Elevating Your Status From Sub-Trade To Project Professional
“You never get a second chance to make a first impression” is an old saying that still contains a great deal of truth today. Unfortunately, many members of our industry forget to apply the lesson inherent in this axiom.
If you want to be taken as seriously as the architect or other project professionals, then dress like them.
As ESCs, we are always meeting new people involved in our projects. Every one of these first meetings offers the chance to establish the foundation of a relationship, and the first impression that you create should be the best one possible.
WHAT TO START
There are many ways to polish how you present yourself and your company. The single most important impression is that you are true professional.
I believe that our industry still has a long way to go toward raising the level of professionalism exhibited by the average ESC. The time has come when ESCs must start behaving like the professionals that they are expected to be.
Like it or not, there are certain expectations associated with the term “professional,” and they extend well beyond simply doing something every day and getting a paid for it. Think about the other significant professionals that you encounter on a project. These can include architects and other design professionals, lawyers, engineers, and, for that matter, the clients themselves. These people are often senior executives in their own professions and no doubt have developed a certain set of opinions and expectations around the types of professionals that they choose to hire and engage with. Have you thought about what those expectations might be and how both you and your organization measure up to them?
Are you doing everything you can to present yourself and your firm not just as technology experts but as a serious and reputable business run by experienced professionals? If not, then I strongly recommend taking steps to do just that.
YOUR WEB SITE
If you don’t have a website, then create one. You are promoting yourself as a technology specialist and not having a website sends entirely the wrong message..
If you do have a website, then take a good look at it and consider hiring a professional web designer to update it. Check out the websites of other companies that your clients are likely to visit for luxury automobiles, yachts, fine jewelry, etc. These sites tend to have a very clean and elegant look and present less information, not more. The idea is to offer a simple, intuitive, and uncomplicated interface that provides enough information to get people interested enough to contact you. Don’t try to explain every aspect of every service that you can provide, because all the studies indicate that no one will spend the time to read it.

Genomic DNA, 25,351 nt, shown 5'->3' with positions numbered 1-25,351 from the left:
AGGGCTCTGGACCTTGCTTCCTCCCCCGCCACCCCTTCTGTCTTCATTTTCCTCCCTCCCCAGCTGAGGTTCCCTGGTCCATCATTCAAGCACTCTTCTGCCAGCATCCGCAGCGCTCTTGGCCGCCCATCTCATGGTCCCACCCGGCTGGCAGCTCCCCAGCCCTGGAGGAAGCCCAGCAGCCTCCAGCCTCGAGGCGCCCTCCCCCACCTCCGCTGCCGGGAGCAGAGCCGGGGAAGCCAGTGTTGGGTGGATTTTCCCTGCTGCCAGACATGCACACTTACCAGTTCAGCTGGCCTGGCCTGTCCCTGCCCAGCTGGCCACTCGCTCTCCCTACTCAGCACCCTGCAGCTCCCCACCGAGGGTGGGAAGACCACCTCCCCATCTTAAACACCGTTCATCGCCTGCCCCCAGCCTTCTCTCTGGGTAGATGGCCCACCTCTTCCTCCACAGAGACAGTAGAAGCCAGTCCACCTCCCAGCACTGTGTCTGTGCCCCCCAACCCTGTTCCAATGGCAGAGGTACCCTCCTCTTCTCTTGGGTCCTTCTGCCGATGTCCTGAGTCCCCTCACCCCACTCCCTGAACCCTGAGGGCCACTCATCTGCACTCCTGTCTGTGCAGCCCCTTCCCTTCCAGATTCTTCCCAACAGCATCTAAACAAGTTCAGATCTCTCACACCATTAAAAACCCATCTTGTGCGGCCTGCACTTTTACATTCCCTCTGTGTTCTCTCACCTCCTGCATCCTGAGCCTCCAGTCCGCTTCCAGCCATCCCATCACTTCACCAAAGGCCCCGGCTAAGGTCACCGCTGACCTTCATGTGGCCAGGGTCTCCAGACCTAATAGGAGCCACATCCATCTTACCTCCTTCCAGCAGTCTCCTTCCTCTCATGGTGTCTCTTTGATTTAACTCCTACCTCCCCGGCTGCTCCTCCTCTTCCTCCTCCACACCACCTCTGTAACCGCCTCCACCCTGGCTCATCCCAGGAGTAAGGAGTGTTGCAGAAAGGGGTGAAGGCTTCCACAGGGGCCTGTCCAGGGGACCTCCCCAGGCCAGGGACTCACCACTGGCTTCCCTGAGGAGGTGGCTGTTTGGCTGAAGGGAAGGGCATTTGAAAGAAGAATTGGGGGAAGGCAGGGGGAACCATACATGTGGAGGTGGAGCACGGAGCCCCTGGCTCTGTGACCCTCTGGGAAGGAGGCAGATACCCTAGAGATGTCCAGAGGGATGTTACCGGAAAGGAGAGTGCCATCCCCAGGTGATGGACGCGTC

Richard Millson (richard. firstname.lastname@example.org) is president of Vancouver-based Millson Multimedia.
Consider your business cards, letterhead, envelopes, your company brochure, and anything else you create or print to communicate with the outside world. Whether you know it or not, this stuff matters a lot. When you hand someone your business card, it is one of the first moments in which you have an opportunity to communicate that you are different. Forget any whacky gimmicks and stick to really high-quality paper and a very clean layout with your logo and a minimum of text.
The same goes for all your printed materials.Unless you have a real talent for this type of thing, hire a design professional to make sure everything has a unified look and feel.
If you are a company owner or senior manager who often meets with clients, then there is neither the need nor the expectation that you must dress like the rest of your team. If you want to be taken as seriously as the architect or other project professionals, then dress like them. And no, wearing a long-sleeved company logo shirt with your jeans instead of the polo your techs wear is not enough.
You don’t need to spend a ton of money on a bunch of expensive clothes, but you should be dressing professionally, appropriately, and differently from your installation crew. Think a little less “sub-trade” and a little more “consultant” when selecting your wardrobe, and you will elevate yourself and your company in the eyes of others.
If you want to not just survive but thrive in the years ahead, then you will need to focus on raising your professionalism in everything that you do.
Next month I’ll explore areas that you can address inside your business that are equally important in creating a truly professional organization.